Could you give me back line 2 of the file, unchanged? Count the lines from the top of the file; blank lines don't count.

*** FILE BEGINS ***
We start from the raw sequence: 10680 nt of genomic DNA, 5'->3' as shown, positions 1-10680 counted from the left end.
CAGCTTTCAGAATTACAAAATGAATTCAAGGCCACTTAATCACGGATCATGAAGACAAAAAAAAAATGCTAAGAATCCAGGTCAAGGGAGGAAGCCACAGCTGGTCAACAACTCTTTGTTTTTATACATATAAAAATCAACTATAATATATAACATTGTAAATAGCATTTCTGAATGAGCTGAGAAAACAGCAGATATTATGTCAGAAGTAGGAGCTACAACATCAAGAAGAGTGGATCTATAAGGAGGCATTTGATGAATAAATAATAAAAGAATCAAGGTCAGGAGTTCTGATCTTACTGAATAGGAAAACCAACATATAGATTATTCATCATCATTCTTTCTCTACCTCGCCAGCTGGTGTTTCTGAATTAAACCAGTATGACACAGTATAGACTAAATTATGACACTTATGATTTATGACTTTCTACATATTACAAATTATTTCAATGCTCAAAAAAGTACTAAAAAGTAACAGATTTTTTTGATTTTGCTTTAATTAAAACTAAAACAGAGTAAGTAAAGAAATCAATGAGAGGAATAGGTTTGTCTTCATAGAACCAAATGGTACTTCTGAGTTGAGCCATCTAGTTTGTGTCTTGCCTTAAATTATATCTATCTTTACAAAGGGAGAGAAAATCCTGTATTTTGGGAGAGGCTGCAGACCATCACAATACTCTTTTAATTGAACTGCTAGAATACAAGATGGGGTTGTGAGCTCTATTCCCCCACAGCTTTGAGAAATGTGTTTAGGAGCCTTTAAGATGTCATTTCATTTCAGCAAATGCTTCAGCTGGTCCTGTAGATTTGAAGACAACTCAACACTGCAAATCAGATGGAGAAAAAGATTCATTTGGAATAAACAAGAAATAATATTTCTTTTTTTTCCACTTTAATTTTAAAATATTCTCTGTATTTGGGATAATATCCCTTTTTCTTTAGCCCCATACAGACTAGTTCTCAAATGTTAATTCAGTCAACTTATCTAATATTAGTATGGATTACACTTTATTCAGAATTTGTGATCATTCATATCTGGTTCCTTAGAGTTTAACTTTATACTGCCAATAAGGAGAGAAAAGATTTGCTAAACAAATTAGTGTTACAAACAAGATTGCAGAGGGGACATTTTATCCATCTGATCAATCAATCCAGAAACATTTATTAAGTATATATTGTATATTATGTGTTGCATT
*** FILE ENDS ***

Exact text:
CAGCTTTCAGAATTACAAAATGAATTCAAGGCCACTTAATCACGGATCATGAAGACAAAAAAAAAATGCTAAGAATCCAGGTCAAGGGAGGAAGCCACAGCTGGTCAACAACTCTTTGTTTTTATACATATAAAAATCAACTATAATATATAACATTGTAAATAGCATTTCTGAATGAGCTGAGAAAACAGCAGATATTATGTCAGAAGTAGGAGCTACAACATCAAGAAGAGTGGATCTATAAGGAGGCATTTGATGAATAAATAATAAAAGAATCAAGGTCAGGAGTTCTGATCTTACTGAATAGGAAAACCAACATATAGATTATTCATCATCATTCTTTCTCTACCTCGCCAGCTGGTGTTTCTGAATTAAACCAGTATGACACAGTATAGACTAAATTATGACACTTATGATTTATGACTTTCTACATATTACAAATTATTTCAATGCTCAAAAAAGTACTAAAAAGTAACAGATTTTTTTGATTTTGCTTTAATTAAAACTAAAACAGAGTAAGTAAAGAAATCAATGAGAGGAATAGGTTTGTCTTCATAGAACCAAATGGTACTTCTGAGTTGAGCCATCTAGTTTGTGTCTTGCCTTAAATTATATCTATCTTTACAAAGGGAGAGAAAATCCTGTATTTTGGGAGAGGCTGCAGACCATCACAATACTCTTTTAATTGAACTGCTAGAATACAAGATGGGGTTGTGAGCTCTATTCCCCCACAGCTTTGAGAAATGTGTTTAGGAGCCTTTAAGATGTCATTTCATTTCAGCAAATGCTTCAGCTGGTCCTGTAGATTTGAAGACAACTCAACACTGCAAATCAGATGGAGAAAAAGATTCATTTGGAATAAACAAGAAATAATATTTCTTTTTTTTCCACTTTAATTTTAAAATATTCTCTGTATTTGGGATAATATCCCTTTTTCTTTAGCCCCATACAGACTAGTTCTCAAATGTTAATTCAGTCAACTTATCTAATATTAGTATGGATTACACTTTATTCAGAATTTGTGATCATTCATATCTGGTTCCTTAGAGTTTAACTTTATACTGCCAATAAGGAGAGAAAAGATTTGCTAAACAAATTAGTGTTACAAACAAGATTGCAGAGGGGACATTTTATCCATCTGATCAATCAATCCAGAAACATTTATTAAGTATATATTGTATATTATGTGTTGCATT